The European Food Safety Authority (EFSA) has completed a comprehensive re-evaluation of bisphenol A (BPA) exposure and toxicity, which concludes that the chemical poses no health risk to consumers in any age group at current exposure levels.
BPA is a component of certain plastics and may migrate into foods from food contact materials, especially the internal coatings used in cans and re-usable plastic tableware. Its safety has been questioned by a number of consumer groups and the food industry has been under pressure to discontinue its use, especially in baby food packaging.
The expert Panel on food contact materials carried out the re-evaluation by reviewing the scientific data published since the last BPA dietary exposure assessment was undertaken in 2006. Panel member and BPA working group chair Dr Trine Husøy commented, “The Panel decided to re-evaluate the safety of BPA because of the publication of a huge number of new research studies in recent years.”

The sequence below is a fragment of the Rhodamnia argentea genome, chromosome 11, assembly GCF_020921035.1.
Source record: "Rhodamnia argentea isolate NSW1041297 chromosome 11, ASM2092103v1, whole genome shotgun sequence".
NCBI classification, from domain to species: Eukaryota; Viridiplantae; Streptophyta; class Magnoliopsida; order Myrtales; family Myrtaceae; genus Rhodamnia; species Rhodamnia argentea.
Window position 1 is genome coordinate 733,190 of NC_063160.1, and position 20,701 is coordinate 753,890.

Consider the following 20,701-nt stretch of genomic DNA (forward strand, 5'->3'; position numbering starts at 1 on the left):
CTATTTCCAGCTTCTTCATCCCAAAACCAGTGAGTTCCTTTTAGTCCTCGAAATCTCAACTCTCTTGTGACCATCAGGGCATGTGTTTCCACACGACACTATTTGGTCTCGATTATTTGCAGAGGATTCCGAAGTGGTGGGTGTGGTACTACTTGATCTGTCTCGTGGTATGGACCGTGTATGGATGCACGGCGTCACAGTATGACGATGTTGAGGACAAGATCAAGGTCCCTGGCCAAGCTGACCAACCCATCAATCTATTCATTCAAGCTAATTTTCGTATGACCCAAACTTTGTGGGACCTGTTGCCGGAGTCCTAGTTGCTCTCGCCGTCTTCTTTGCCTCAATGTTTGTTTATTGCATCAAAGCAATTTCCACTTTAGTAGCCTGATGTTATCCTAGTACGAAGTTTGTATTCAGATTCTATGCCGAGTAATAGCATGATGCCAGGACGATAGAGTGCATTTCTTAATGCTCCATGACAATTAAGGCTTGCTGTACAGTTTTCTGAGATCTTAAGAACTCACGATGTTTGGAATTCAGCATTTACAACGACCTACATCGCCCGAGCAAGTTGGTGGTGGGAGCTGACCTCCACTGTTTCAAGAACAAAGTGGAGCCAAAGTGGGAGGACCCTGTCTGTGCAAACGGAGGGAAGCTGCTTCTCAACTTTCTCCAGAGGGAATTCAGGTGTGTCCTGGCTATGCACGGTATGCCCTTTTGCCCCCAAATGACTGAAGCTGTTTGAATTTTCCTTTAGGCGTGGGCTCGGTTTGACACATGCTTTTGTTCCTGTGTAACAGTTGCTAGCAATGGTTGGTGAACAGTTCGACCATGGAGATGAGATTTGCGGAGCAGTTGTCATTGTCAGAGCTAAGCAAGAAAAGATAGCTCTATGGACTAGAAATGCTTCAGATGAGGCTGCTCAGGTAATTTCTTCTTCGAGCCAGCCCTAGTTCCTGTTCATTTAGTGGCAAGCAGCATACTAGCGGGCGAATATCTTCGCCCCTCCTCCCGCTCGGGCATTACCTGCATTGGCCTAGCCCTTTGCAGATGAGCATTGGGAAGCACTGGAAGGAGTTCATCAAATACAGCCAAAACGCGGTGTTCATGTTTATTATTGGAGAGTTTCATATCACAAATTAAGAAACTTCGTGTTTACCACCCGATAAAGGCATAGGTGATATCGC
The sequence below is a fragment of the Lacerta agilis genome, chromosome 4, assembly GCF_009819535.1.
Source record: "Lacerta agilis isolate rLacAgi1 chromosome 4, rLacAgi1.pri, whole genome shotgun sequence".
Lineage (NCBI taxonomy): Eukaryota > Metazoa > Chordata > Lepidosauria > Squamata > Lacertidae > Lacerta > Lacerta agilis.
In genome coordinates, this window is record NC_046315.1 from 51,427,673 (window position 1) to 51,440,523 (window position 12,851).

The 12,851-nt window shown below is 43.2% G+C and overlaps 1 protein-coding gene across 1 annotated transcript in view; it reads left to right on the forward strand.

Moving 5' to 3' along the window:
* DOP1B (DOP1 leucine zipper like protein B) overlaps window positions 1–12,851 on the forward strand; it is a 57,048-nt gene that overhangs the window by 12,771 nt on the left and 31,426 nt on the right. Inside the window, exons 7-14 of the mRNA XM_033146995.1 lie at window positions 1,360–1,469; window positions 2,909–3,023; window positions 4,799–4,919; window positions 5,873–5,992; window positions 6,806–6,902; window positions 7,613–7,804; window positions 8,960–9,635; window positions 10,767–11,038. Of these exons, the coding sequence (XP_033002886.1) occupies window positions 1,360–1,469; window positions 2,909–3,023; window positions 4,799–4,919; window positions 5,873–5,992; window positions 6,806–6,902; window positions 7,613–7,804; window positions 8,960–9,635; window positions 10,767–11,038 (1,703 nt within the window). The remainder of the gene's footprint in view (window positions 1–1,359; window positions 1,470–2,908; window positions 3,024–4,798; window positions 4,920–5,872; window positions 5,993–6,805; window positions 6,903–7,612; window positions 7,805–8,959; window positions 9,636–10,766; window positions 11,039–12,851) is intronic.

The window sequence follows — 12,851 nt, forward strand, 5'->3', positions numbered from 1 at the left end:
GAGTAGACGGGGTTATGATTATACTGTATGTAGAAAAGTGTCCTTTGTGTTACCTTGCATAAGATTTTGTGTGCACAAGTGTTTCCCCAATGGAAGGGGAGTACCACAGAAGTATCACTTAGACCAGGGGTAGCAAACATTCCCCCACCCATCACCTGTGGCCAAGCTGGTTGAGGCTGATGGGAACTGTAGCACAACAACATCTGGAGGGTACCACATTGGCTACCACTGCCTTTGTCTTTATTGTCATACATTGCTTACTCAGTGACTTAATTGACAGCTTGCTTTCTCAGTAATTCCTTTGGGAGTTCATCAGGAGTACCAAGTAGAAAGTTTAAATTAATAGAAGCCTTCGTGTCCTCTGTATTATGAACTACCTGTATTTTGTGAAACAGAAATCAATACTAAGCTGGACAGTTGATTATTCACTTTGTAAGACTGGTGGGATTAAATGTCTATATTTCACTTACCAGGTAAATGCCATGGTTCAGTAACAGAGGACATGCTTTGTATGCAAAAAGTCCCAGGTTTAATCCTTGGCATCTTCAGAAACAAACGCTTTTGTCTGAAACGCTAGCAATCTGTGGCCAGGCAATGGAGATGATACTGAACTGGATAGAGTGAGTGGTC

The Panel used that data to calculate a revised ‘tolerable daily intake’ (TDI) for BPA of 4 µg/kg of body weight/day – reduced from the previous safe level of 50 µg/kg – taking into account remaining uncertainties about the potential health effects of BPA on the mammary gland, reproductive, neurobehavioural and immune systems. However the Panel concluded that current exposure rates from dietary and other sources are still three to five times lower than the new TDI.
The full Scientific Opinion on BPA safety can be accessed on the EFSA website here. A lay summary and FQA on the topic are also available on the site.